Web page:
On the twenty-first floor of the Grand Hyatt hotel I stood at the window in my bathrobe looking out at the high-rises and cranes above, mountains in the distance and ferryboats, all the people looking back in at us. I drank a large coffee and got back into bed. Sunday. Beth would be dropping the dog off on her way to church; Charlotte had homework to finish. The last day of mid-winter break, a stay-cation culminating in Hamilton at the Paramount. We walked up the hill to the Six Arms and I told Lily about my last night there, 20 years ago. You could still smoke in bars back then; they let me have a cigar by the jukebox in the corner right there. And walking back down the hill to the hotel, crossing over I-5, all the cars streaming by, the blinking lights and rush of the city, its arteries and slip-streams.
They had a sushi place with the rotating belt in the middle, and a Starbucks right there off the lobby. Many faces we saw downtown looked familiar; the past was still the same, reassembled. “You write like you’re running out of time,” they told Hamilton. And Charlotte told us a riddle, “what can you see in the water that doesn’t get wet?”—your reflection.
There was the night walking to a restaurant on a dinner date crossing this same section of I-5 by foot, I felt so young and alive, felt the rush of the freeway, all those speeding cars below, as if it came right through me—like I could take all that energy on, like it was a part of me.
Charlotte and I did staring contests at the bar and Lily photographed it but I couldn’t believe how bad I looked from the side. I was starting to understand why my mom refuses to allow pictures of herself, it’s depressing. Lily looks so vain with her phone, but at least she’s got cause. I’m the same with my writing but it seems to improve the more I indulge in it, something out of nothing.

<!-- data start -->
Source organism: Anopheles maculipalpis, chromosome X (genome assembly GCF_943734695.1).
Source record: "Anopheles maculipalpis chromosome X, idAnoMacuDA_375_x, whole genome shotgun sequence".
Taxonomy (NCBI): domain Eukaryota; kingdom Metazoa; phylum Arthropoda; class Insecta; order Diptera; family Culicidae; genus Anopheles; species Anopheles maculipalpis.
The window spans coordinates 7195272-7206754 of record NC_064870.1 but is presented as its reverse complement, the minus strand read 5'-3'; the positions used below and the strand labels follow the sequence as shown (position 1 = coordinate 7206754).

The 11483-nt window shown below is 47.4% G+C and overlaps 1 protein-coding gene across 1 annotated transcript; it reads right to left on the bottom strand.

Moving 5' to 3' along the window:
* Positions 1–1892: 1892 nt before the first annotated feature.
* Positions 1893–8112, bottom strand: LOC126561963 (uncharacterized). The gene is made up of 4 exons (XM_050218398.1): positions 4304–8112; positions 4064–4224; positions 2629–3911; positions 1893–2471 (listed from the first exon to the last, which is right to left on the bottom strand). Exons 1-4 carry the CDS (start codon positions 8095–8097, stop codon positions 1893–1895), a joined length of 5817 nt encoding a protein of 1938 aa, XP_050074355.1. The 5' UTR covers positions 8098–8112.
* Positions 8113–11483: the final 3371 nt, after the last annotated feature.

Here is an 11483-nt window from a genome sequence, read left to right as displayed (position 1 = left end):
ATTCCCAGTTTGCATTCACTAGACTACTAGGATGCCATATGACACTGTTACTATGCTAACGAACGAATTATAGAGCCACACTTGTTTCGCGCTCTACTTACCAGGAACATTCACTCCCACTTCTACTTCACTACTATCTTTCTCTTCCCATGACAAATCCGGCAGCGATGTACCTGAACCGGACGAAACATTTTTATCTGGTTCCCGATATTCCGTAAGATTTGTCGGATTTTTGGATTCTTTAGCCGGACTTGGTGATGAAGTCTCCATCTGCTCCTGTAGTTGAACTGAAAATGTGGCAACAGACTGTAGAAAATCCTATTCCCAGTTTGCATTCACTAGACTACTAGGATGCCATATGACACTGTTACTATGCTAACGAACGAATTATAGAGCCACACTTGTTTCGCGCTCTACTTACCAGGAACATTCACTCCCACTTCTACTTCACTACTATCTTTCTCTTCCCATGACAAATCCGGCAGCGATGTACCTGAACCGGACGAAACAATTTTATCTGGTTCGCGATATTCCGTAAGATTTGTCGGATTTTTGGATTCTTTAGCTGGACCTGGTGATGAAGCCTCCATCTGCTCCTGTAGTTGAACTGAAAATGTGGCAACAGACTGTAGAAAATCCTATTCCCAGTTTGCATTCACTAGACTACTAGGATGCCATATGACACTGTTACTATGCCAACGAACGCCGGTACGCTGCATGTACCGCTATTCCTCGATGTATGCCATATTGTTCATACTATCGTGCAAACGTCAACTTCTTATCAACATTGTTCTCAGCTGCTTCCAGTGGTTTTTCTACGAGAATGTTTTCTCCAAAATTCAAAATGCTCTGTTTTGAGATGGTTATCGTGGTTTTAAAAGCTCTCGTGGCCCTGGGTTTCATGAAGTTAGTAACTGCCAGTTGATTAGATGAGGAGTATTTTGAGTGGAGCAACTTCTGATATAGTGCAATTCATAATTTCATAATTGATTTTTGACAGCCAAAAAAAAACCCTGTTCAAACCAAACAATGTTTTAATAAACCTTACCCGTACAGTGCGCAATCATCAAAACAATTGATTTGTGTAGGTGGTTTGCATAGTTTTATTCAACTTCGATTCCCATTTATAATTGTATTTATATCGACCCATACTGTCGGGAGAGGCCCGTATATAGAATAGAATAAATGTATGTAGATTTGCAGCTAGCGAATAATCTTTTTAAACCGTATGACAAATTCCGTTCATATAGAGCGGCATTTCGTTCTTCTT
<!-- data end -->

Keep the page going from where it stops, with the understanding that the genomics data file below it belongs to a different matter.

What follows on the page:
Work feels angular now, angular like you’d describe guitar effects in late ’70s post-punk, jagged, full of tension. The chess metaphor of how we’re limited by our piece and how many spaces we can go, what’s in the way, who we’re up against, how much experience we’ve got, how much we strategize. And yet I think the worst that can happen is I lose and have to start over, reset the board. Maybe the past is like that too, every time we lose we learn and get better, we learn nothing by winning, only how to win. Take everything I own to see what’s left, and that will be me.
Image from Modest Mouse album, 1997. Photos of the Westin Hotel, downtown Seattle.